Before.  It's got good lines and stuff.  Even if my husband doesn't care for Mod furniture.  Price: $0, unless you count the cost of gas to drive a few hours and back to get it from the distant relation by marriage's house.

For comparison, here's a sample of the kinds of dressers I was mooning over via Pinterest.  Cost?  $800 - $3,000.

So my plan was to sand it, paint white, and add scrapbook paper to the sides of the drawers similar to other fun projects I saw on Pinterest where people painted or mod podged drawers in kids' rooms.  I used this site's great advice on painting furniture, and agree that the Zinsser primer is the way to go.  Hubby helped me, and a good thing too, because we finished painting a mere 8 hours before my water broke.  Hah... hah...  I said my daughter was an early bird, right?  I thought I had 4 more weeks to easily wrap up this dresser project.  Instead, she was born the next day and I had to squeeze in my Mod Podge scrapbook paper-ing work in the odd bits of time here and there over the last few weeks.  All's well that ends well, though!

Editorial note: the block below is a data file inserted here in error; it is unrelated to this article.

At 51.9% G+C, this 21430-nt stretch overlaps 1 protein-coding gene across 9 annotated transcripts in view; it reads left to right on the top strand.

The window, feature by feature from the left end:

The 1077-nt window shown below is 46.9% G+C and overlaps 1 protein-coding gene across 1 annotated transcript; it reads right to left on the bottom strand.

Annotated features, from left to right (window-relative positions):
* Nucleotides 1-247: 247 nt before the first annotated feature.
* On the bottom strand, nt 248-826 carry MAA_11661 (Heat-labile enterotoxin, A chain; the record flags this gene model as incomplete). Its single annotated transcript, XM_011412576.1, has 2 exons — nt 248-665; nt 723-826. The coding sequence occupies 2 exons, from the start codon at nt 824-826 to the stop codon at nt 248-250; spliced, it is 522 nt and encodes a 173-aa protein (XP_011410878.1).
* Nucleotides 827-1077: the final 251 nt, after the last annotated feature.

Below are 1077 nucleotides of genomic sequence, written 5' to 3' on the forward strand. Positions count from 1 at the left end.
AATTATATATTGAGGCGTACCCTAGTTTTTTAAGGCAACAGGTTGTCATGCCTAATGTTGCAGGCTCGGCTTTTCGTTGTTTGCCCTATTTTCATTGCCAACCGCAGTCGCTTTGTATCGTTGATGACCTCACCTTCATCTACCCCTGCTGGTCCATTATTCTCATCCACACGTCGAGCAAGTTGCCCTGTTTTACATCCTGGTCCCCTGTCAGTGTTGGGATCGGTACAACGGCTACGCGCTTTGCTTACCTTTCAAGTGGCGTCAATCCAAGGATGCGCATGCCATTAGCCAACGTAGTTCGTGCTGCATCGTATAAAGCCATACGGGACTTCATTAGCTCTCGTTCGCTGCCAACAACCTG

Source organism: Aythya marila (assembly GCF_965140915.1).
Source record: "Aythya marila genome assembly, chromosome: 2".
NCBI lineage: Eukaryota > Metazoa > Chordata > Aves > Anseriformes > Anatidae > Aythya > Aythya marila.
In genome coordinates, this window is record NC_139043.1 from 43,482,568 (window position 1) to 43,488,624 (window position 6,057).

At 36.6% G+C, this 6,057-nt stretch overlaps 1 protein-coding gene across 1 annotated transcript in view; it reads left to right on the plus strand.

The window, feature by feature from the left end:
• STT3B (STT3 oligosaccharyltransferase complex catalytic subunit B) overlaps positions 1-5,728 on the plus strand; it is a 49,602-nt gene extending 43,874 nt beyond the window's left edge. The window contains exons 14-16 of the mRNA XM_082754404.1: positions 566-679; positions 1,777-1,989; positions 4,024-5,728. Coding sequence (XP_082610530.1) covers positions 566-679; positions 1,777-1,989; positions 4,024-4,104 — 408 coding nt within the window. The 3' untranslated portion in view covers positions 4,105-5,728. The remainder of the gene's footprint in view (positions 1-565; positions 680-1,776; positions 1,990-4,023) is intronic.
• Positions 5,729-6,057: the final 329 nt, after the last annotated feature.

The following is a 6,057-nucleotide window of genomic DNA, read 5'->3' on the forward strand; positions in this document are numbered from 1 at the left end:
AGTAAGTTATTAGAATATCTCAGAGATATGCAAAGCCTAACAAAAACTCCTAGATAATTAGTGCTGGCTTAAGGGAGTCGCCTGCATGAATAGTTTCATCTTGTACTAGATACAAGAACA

So what took place to get this nice result?

  • Wood fill, if necessary
  • Mouse sander and paper
  • Medium-grit sandpaper
  • 1 quart Zinsser primer (or any adhesive primer)
  • 1/2 gallon white paint. I used leftover paint already on hand from painting a pantry door- Behr interior semi-gloss.  Aside: I've decided I do in fact hate Behr paint.  It always feels a little bit tacky- like stuff sticks to it, you know?  Doesn't get a nice finish like other brands.  Same is true for walls I've painted with Behr.
  • Paint brushes, trays, etc. (use a roller or not as you prefer; I didn't like the roller look so used brushes all over this project)
  • Medium jar glossy Mod Podge